The 60s, you heard music on a jukebox or an AM radio, lesser degree on TV. Today there a plethora of avenues to hear new material. There is research that there is so much casual listening on terrestrial radio, they can burn songs for 6 months.
If a song gets played every 90 minutes, it spins 16 times a day. That is 112 spins a week. This is also a station with little to no gold or re-currents. For those stations that slam 100+ rotations a week or more, they are going for cume (total people that sampled the station, even if just for a song and then bolt) numbers, not TSL (Time Spent Listening).
Selling "mp3 tracks" electronically (or people just listening to them on YouTube) as opposed to full album releases, the 24 weeks is commonplace. In the past, record labels sol you a 45 with the hit on Side A and another offering on Side B hoping you would go buy the whole album.
CHR playlists come out of corporate offices today. There is nothing local about it. Someone recently asked me why CHR doesn't find local talent. I told them, when your PD has 5 other job titles and possibly tracks 5 others shifts for other markets, when do they have time to go find local talent? The "talent" is driven from record labels. The "talent" is usually disposable. The product that is released is saturated with deviating bass and distortion. Buried vocals. Or notice how literally EVERY female artist on CHR today sounds like a clone of each other?
What is rock today? Alternative? Corporate rock? Rock also depends where in the US you are at and the ethnic composition and age demos of the area. Hell, Country has disappeared from CHR. There have been a few hits here and there, but overall where a good part of the Top40 chart was Country based, has been unseen from the 1980s.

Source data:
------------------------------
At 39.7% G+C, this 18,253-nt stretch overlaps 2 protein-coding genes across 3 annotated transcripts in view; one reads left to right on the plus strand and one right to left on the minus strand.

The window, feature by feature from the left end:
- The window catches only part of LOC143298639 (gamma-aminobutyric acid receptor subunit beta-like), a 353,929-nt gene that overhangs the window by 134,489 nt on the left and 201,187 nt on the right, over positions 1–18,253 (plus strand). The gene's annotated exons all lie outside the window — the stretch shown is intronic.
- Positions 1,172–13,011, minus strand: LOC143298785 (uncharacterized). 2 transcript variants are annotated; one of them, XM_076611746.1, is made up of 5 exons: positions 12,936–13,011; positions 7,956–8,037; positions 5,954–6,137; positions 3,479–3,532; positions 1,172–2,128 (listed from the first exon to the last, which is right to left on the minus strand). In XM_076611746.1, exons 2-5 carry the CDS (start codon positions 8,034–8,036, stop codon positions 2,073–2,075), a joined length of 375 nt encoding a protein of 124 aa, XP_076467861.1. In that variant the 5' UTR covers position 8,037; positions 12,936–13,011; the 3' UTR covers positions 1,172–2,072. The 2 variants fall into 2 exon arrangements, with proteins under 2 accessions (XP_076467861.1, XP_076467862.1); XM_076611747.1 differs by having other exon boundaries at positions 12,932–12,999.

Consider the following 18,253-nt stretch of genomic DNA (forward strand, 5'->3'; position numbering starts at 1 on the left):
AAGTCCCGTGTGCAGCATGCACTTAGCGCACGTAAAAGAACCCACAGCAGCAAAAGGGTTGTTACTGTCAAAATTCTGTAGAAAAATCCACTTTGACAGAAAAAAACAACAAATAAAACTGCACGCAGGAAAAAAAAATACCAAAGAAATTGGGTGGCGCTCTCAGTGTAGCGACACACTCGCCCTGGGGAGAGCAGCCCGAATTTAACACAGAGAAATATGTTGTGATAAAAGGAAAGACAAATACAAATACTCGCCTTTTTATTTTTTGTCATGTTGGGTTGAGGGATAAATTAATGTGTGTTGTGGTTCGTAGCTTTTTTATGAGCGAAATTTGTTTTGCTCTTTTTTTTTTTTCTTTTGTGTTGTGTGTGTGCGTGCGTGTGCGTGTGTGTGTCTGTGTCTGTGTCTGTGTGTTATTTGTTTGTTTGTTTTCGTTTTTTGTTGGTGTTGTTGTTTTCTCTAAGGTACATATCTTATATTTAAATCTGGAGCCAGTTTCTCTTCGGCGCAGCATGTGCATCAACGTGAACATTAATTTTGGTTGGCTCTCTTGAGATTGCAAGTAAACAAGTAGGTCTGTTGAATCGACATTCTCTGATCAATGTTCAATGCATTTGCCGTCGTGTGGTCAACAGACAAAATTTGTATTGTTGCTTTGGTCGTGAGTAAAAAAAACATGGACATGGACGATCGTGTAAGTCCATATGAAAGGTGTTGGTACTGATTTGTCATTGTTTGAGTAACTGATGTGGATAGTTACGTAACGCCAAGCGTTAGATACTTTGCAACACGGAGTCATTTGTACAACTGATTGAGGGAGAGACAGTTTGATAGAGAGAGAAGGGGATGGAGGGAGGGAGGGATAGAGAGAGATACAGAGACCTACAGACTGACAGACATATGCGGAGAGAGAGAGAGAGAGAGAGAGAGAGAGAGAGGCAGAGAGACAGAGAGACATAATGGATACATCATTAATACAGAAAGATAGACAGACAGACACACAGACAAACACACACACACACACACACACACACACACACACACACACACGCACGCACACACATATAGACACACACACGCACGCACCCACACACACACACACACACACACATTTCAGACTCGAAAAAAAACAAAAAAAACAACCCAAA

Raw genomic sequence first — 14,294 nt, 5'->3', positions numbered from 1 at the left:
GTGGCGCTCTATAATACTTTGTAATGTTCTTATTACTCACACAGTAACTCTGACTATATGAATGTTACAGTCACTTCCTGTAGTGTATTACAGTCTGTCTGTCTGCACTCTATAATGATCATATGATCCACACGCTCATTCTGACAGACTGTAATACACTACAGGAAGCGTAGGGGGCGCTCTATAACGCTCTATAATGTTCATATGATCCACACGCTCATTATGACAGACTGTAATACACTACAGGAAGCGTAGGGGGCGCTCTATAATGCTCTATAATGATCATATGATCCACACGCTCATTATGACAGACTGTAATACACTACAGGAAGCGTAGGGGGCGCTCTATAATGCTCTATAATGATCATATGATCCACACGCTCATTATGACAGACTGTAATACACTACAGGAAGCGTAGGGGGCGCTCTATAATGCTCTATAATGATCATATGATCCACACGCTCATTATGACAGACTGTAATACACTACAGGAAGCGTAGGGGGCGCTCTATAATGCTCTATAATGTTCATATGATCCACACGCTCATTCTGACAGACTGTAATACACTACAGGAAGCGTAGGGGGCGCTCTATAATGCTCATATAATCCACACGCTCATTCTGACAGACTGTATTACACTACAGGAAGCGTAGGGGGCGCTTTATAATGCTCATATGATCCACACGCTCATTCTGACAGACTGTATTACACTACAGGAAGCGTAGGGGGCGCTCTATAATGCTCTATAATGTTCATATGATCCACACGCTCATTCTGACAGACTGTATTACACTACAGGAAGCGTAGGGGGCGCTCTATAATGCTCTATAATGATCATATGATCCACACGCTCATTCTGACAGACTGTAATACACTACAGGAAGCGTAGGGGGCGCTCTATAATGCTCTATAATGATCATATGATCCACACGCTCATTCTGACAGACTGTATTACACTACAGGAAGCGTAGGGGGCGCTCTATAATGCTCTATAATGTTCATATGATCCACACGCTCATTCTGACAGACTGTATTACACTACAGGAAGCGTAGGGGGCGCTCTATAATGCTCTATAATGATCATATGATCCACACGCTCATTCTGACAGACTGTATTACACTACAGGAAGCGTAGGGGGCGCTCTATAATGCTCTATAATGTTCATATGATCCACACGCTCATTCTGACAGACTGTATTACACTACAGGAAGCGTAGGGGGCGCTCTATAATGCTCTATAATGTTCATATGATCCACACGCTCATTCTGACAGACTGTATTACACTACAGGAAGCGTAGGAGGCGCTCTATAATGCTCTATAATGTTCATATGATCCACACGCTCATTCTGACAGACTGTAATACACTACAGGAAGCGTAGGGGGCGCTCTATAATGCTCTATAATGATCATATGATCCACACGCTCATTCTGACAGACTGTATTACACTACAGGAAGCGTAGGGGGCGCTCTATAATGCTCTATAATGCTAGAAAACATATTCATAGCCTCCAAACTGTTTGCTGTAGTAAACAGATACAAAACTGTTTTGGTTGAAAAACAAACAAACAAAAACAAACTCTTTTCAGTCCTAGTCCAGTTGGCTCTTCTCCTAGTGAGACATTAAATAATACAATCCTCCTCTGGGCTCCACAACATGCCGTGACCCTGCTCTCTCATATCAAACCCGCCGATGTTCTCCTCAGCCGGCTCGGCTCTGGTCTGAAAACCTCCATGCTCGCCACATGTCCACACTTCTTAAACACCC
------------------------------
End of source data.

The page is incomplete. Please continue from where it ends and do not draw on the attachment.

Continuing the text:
CHR is social media heavy because this generation WILL NOT call a CHR like teens did in the 50s, 60s, 70s, 80s & 90s. They will NOT wait impatiently for a station or jock appearance to shake their hand in person. This generation wants "now" to be on their mobile device. No voice, just characters. Instant updates via push technology on their phones. Some celebrity died in 1995, you found out when you turned the radio or TV on. If you didn't do either, it was in the newspaper. Today you get a twitter alert in your pocket or for most of the younger generation in their 3rd appendage sticking out of their palm, within seconds.
I am out of the demo. Hell, I am the wrong gender that CHR targets. But, for the reasons discussed and even more reasons like different society, habits, technology etc.... CHR is different and has had to adapt, for better or worse results.
I'll leave you with this thought. A now retired PD from this market once told me, Active Rock was for unemployed drunk males (no revenue), CHR was not to entertain the listeners but to play commercials and any form of Dance radio was for Transsexuals and Gays. As long as this mentality persists and it does in a large part, you will still hear the same emanating out of your terrestrial radio speakers today into the future.
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